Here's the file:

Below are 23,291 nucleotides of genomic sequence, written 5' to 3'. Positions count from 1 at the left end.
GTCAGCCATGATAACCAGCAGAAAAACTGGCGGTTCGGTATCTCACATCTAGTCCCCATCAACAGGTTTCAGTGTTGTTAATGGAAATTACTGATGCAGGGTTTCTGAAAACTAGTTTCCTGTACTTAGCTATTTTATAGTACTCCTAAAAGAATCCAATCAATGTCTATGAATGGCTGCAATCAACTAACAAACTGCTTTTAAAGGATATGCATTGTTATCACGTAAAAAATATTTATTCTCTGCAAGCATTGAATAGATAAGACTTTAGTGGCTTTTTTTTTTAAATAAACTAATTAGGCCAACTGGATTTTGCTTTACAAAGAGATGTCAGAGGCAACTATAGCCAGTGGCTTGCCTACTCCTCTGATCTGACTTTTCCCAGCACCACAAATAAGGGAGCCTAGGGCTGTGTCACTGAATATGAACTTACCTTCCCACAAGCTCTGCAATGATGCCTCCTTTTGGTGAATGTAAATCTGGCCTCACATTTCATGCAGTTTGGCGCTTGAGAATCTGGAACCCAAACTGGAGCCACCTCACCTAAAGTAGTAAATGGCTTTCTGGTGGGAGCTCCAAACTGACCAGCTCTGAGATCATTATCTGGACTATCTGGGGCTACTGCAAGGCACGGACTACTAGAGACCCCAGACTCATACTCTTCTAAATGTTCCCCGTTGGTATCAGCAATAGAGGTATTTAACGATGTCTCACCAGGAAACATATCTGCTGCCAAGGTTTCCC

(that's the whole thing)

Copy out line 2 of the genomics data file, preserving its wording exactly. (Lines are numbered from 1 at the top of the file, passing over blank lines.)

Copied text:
GTCAGCCATGATAACCAGCAGAAAAACTGGCGGTTCGGTATCTCACATCTAGTCCCCATCAACAGGTTTCAGTGTTGTTAATGGAAATTACTGATGCAGGGTTTCTGAAAACTAGTTTCCTGTACTTAGCTATTTTATAGTACTCCTAAAAGAATCCAATCAATGTCTATGAATGGCTGCAATCAACTAACAAACTGCTTTTAAAGGATATGCATTGTTATCACGTAAAAAATATTTATTCTCTGCAAGCATTGAATAGATAAGACTTTAGTGGCTTTTTTTTTTAAATAAACTAATTAGGCCAACTGGATTTTGCTTTACAAAGAGATGTCAGAGGCAACTATAGCCAGTGGCTTGCCTACTCCTCTGATCTGACTTTTCCCAGCACCACAAATAAGGGAGCCTAGGGCTGTGTCACTGAATATGAACTTACCTTCCCACAAGCTCTGCAATGATGCCTCCTTTTGGTGAATGTAAATCTGGCCTCACATTTCATGCAGTTTGGCGCTTGAGAATCTGGAACCCAAACTGGAGCCACCTCACCTAAAGTAGTAAATGGCTTTCTGGTGGGAGCTCCAAACTGACCAGCTCTGAGATCATTATCTGGACTATCTGGGGCTACTGCAAGGCACGGACTACTAGAGACCCCAGACTCATACTCTTCTAAATGTTCCCCGTTGGTATCAGCAATAGAGGTATTTAACGATGTCTCACCAGGAAACATATCTGCTGCCAAGGTTTCCC